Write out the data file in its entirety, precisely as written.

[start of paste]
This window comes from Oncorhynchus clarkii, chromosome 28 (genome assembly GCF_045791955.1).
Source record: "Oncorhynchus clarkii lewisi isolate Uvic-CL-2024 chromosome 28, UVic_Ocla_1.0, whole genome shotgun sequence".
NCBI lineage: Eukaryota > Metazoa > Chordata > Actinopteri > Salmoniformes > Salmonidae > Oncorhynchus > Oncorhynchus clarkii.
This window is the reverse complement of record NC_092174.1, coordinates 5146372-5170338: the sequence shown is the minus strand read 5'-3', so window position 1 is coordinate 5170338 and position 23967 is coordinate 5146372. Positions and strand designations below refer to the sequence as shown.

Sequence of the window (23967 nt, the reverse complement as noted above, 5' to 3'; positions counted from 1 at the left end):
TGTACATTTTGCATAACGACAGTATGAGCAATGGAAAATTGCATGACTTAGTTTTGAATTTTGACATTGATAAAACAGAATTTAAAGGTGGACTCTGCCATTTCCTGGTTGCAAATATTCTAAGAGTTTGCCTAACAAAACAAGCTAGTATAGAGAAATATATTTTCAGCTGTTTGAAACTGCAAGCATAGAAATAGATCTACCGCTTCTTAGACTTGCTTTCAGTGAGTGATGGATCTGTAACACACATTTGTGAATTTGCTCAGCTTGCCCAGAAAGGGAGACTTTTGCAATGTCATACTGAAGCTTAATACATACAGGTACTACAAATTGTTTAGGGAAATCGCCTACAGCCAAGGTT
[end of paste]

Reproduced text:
This window comes from Oncorhynchus clarkii, chromosome 28 (genome assembly GCF_045791955.1).
Source record: "Oncorhynchus clarkii lewisi isolate Uvic-CL-2024 chromosome 28, UVic_Ocla_1.0, whole genome shotgun sequence".
NCBI lineage: Eukaryota > Metazoa > Chordata > Actinopteri > Salmoniformes > Salmonidae > Oncorhynchus > Oncorhynchus clarkii.
This window is the reverse complement of record NC_092174.1, coordinates 5146372-5170338: the sequence shown is the minus strand read 5'-3', so window position 1 is coordinate 5170338 and position 23967 is coordinate 5146372. Positions and strand designations below refer to the sequence as shown.

Sequence of the window (23967 nt, the reverse complement as noted above, 5' to 3'; positions counted from 1 at the left end):
TGTACATTTTGCATAACGACAGTATGAGCAATGGAAAATTGCATGACTTAGTTTTGAATTTTGACATTGATAAAACAGAATTTAAAGGTGGACTCTGCCATTTCCTGGTTGCAAATATTCTAAGAGTTTGCCTAACAAAACAAGCTAGTATAGAGAAATATATTTTCAGCTGTTTGAAACTGCAAGCATAGAAATAGATCTACCGCTTCTTAGACTTGCTTTCAGTGAGTGATGGATCTGTAACACACATTTGTGAATTTGCTCAGCTTGCCCAGAAAGGGAGACTTTTGCAATGTCATACTGAAGCTTAATACATACAGGTACTACAAATTGTTTAGGGAAATCGCCTACAGCCAAGGTT